Many European countries have recognized this need and have created national certification goalie educational programs, including Finland and Sweden, which I believe are the leaders in this category in Europe. Finland has had a national goaltender coach certification program established since 1986. Finland’s success is built from the grassroots up. Just one example is having some of the country’s best goalie coaches working with young goaltenders in Finland regularly, not just in the pro and junior ranks.
Since Finland’s inception of their goaltender certification program in 1986 it has taken almost two decades to start to see results at the top of the global goalie pyramid. Establishing such a program takes time to see results as each year the program is retooled, modified, revamped, and improved. Over the years the program has been developed to the point where results and the products of their program are being showcased at the highest levels.
The number of goaltenders for the Finns and Swedes are now starting to show in the NHL. With just 4.56% of registered players internationally, the Finns make up 15% of those NHL goaltenders who played 30 or more games last season. For a more statistical look and breakdown of the high percentage of NHL goaltenders being produced from smaller countries check out this article by goalie coach Larry Sadler.
Sweden has also followed suit and more recently established a nation-wide goaltenders’ certification/education program in the early 2000s. After spending three and a half years as a goaltender playing in Finland, I took note of how much focus the minor hockey organizations put on goaltender development and the quality of goaltender coaching the youth were receiving.For example, in the Warkis Minor Hockey Organization in Varkaus, Finland goaltenders from the time they start playing the position until they leave to play junior, receive during the season: one all-goalie on-ice specialized goaltending session, two off-ice specialized goaltender training sessions, a goalie coach present at almost all of their team practices, and a goalie coach at all home games. There were two goalie coach leaders for this minor hockey organization who ensured all goaltenders were developing, receiving proper training, and had their progress tracked throughout the season and off-season.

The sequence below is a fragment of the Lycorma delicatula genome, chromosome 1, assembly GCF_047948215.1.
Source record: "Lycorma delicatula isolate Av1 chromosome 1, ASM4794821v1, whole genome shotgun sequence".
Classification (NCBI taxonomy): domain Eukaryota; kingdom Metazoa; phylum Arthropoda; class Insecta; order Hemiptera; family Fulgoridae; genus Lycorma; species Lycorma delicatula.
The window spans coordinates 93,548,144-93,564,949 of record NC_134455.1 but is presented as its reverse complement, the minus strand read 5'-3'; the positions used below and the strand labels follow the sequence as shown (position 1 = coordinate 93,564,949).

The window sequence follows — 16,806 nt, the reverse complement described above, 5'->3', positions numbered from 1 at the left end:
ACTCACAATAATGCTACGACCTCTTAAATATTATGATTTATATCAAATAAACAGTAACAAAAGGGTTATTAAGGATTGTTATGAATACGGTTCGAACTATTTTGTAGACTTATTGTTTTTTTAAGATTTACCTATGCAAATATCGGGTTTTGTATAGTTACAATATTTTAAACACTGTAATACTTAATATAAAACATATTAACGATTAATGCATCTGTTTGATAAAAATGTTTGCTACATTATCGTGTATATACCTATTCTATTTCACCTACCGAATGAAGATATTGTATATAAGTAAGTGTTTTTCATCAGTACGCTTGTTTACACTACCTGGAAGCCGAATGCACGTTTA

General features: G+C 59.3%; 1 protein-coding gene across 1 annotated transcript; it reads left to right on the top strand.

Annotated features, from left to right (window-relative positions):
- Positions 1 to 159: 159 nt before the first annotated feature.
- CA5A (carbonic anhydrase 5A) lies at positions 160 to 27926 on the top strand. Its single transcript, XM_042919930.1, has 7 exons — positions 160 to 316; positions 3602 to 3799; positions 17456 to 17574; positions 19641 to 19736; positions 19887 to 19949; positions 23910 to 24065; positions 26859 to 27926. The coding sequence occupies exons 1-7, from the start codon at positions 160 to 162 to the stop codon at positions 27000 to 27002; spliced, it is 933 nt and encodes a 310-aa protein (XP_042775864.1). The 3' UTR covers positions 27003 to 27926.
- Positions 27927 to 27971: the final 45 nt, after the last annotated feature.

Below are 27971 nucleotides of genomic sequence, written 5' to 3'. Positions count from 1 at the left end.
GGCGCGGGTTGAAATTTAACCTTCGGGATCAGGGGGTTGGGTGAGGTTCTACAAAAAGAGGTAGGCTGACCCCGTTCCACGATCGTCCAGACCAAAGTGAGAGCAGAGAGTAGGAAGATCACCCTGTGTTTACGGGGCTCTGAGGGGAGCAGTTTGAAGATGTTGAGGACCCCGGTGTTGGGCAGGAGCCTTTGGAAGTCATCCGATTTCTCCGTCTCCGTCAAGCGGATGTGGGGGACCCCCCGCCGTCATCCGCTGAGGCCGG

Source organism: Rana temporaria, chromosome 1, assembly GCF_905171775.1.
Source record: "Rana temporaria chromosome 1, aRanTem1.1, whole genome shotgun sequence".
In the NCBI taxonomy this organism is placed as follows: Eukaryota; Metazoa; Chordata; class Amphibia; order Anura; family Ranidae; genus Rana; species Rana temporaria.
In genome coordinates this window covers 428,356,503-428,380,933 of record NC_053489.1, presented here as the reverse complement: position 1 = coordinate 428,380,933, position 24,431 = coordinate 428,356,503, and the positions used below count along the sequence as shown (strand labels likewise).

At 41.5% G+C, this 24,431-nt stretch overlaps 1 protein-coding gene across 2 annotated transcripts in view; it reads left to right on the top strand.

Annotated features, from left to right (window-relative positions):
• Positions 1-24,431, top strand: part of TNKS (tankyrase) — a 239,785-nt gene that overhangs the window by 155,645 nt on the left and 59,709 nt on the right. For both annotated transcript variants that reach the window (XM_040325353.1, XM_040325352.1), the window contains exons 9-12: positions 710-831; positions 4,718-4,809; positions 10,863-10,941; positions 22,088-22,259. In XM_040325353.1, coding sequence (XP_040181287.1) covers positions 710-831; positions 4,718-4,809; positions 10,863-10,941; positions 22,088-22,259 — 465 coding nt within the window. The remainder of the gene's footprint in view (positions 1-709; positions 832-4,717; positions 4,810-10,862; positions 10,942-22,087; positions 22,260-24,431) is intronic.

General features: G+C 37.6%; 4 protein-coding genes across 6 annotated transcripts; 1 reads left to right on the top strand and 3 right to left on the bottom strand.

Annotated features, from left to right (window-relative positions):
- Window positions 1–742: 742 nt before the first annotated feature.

It was evident that these coaches put forth great time and effort and were very knowledgeable, because they were receiving the goaltenders education/certification program. They were also consistent with the methods that they were teaching directly from their training and certification process. This gives every goalie in the minor hockey program an equal chance to develop.I was also very impressed with the goaltender-specific off-ice training, which focused on hand-eye coordination, flexibility, balance, and quick/active hands. The off-ice goaltender-specific training program that goaltenders in Finland practice religiously is the single biggest difference between goaltending in North America and Europe. Goaltenders in Finland focus on off-ice training year round which includes mandatory goalies only off-ice training sessions every week.The focus is not just lifting weights but on achieving balance, hand-eye coordination, and flexibility – all of which are key elements of being a great goaltender on-ice. Coaches put a big emphasis on these elements and value these types of training sessions as much as their on-ice training. One quick example would be that goaltenders from Finland in the NHL are often known for their “active” and unbelievably quick glove hands which is usually credited to their glove positioning. Yet, in order to have such an active glove hand the goaltender must be able to have great hand-eye coordination, which these goalies have developed through off-ice hand-eye coordination training. Mandatory pre-game warmups and post-game stretches/cool-downs are stressed throughout all levels of hockey in Finland.These training philosophies have been infused into Finland’s hockey culture by having certified coaches preach and practice their methods that are taught to them by the Finnish Ice Hockey Federation. European goaltenders are improving so quickly as they are provided with a goaltending program that is taught to them by certified instructors at every level.